Pull request descriptions

2023-08-16 #git #documentation

I used to leave pull request descriptions empty. "Let the code speak for itself" or "let the commits speak for themselves" are the perfect getaway from the extra work of documenting your thought process.

Recently, I've experienced that spending time on a good description is a worthwhile investment.

Notes to self

If you're working on a feature that takes a few days to complete, open a draft pull request as soon as possible. Keep the description up to date as you move forward.

When the rabbit hole of your fix or feature turns out to be deeper than expected, you'll have left a bunch of breadcrumbs behind you to trace back your steps instead of running in circles.

Besides describing what you've done, document next steps too. If a more pressing bug or features comes up and you need to leave the PR alone for a few days (or months), it'll be easier to get back in it with an actionable to-do list.

Happy reviewers

Reviewers are happy to have a summary for a high-level overview. Odds are the description might also answer some questions that would come up in the review ("why didn't you do it this (other) way?"). Less back-and-forth communication speeds up the review process.

During the review, keep the description up to date. Don't only rely on comments. Future readers shouldn't need to dig through a thread to get the gist of the decisions made.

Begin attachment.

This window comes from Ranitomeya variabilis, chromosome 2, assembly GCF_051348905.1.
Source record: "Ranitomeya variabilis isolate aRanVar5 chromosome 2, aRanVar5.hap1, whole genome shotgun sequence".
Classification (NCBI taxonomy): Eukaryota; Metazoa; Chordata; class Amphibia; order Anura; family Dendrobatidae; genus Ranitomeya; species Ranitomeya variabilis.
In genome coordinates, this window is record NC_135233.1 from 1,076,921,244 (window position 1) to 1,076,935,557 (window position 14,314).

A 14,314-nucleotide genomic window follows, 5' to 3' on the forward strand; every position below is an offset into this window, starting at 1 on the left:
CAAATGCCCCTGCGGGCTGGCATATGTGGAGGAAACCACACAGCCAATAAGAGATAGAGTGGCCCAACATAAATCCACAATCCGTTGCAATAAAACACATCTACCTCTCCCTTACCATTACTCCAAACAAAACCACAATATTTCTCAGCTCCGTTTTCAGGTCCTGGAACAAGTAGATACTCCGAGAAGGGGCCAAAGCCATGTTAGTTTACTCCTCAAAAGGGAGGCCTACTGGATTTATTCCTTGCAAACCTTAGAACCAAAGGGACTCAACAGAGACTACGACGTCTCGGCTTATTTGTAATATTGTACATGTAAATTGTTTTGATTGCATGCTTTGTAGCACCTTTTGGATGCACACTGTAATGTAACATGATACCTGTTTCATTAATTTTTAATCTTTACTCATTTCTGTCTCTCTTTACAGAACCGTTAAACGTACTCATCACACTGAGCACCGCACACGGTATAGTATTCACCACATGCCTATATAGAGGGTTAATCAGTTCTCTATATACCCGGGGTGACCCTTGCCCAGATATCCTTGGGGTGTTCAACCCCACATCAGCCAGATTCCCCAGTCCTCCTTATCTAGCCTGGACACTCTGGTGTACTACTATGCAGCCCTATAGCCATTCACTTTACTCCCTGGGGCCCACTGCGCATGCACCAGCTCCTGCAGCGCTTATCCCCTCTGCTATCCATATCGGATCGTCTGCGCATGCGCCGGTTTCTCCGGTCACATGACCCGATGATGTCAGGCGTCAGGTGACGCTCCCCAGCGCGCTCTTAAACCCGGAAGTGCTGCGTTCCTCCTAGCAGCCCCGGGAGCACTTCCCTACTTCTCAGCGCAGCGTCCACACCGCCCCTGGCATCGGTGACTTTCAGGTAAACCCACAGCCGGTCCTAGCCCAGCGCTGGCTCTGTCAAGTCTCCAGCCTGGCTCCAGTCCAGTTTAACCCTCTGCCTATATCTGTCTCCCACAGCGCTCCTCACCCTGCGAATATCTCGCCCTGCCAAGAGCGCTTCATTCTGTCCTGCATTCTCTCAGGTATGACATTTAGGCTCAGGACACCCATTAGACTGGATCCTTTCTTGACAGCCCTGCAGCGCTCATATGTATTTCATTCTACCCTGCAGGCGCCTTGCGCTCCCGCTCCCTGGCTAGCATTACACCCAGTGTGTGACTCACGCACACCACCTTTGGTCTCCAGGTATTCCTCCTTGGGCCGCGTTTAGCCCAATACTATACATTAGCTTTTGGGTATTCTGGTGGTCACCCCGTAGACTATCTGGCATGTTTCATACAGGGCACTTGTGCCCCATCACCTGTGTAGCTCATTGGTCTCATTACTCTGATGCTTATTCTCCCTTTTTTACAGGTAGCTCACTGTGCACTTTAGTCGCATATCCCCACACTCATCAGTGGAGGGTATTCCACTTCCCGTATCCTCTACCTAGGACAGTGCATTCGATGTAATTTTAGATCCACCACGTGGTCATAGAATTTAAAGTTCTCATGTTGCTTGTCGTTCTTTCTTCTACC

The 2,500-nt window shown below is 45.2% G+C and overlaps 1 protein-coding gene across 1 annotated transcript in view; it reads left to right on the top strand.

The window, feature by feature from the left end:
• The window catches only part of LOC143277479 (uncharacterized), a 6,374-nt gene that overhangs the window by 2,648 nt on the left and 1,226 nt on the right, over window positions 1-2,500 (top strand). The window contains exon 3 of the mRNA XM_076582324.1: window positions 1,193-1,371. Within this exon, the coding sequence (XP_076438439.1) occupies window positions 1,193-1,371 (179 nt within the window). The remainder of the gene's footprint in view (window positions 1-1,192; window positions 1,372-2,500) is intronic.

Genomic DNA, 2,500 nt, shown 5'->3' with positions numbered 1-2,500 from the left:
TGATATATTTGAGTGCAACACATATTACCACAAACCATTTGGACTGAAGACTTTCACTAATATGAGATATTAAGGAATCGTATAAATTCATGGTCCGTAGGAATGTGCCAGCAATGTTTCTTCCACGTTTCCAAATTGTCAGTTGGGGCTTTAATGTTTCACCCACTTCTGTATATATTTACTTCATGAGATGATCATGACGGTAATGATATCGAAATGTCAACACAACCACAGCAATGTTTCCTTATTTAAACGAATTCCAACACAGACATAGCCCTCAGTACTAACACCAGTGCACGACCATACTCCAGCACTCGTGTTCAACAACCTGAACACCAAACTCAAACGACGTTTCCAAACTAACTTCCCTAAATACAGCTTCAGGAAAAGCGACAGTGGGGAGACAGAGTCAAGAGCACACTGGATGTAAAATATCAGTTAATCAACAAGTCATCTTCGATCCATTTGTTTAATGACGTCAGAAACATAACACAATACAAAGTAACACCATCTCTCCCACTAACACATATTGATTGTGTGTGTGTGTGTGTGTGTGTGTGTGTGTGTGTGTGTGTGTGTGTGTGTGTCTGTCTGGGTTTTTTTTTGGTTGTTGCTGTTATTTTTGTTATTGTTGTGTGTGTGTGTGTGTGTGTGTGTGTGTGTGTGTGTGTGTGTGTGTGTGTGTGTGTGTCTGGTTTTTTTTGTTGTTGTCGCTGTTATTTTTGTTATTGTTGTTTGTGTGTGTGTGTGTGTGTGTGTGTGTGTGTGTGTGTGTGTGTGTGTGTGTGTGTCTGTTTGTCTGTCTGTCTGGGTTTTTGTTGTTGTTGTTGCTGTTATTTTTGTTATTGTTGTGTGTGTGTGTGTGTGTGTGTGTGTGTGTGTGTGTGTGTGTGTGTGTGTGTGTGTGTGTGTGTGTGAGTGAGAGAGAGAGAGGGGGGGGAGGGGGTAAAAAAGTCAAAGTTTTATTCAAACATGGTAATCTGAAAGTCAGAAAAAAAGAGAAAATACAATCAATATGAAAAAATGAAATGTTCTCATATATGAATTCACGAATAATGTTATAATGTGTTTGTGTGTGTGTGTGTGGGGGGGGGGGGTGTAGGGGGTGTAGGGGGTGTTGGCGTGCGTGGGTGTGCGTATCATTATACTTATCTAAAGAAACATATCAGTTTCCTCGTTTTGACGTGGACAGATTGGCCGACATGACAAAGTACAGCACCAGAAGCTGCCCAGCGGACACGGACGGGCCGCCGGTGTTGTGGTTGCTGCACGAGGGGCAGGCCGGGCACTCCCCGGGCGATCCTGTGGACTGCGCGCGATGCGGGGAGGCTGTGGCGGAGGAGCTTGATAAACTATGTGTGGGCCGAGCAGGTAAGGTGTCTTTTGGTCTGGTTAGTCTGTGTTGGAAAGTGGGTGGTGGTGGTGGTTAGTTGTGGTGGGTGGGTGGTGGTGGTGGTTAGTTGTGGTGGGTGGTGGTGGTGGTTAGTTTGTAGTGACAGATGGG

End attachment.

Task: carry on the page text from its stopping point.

Some extra context for the next developer (or future you)

Not all documentation has to be prose. Commits are documentation. Issues are documentation. Support articles are documentation. Pull requests are documentation. No need to put all your eggs in one basket. Pull request descriptions aren't a replacement for a structured document, but they're a welcome extra.

There's a 90% chance no one will read your debrief after the code is merged. But in the off-chance someone does, they'll be grateful it's there.

And while reading through git history tells you how the feature was implemented, it doesn't provide any context on how it wasn't implemented.

The actionable part: how to get started

At the end of the day, make sure:

Start doing this for pull requests that live longer than a day, that's where descriptions are most valuable. Before you know you've built a new habit.